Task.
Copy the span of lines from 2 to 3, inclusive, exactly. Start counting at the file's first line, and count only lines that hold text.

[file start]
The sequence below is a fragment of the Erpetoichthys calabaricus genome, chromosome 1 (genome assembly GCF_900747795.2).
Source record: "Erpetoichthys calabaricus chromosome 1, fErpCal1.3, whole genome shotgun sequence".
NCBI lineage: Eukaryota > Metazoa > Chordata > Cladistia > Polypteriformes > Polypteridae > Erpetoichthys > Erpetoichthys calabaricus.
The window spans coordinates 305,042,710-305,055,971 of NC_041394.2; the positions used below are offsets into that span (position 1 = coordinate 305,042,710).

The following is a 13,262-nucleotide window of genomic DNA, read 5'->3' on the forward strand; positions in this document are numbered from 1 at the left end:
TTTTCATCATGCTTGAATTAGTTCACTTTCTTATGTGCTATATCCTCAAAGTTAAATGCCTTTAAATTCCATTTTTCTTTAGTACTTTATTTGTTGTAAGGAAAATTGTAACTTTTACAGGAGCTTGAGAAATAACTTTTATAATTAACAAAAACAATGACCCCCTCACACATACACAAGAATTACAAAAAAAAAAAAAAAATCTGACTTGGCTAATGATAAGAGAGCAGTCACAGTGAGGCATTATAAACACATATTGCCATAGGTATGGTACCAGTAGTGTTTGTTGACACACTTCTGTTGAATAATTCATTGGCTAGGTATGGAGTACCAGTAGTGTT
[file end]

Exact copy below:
Source record: "Erpetoichthys calabaricus chromosome 1, fErpCal1.3, whole genome shotgun sequence".
NCBI lineage: Eukaryota > Metazoa > Chordata > Cladistia > Polypteriformes > Polypteridae > Erpetoichthys > Erpetoichthys calabaricus.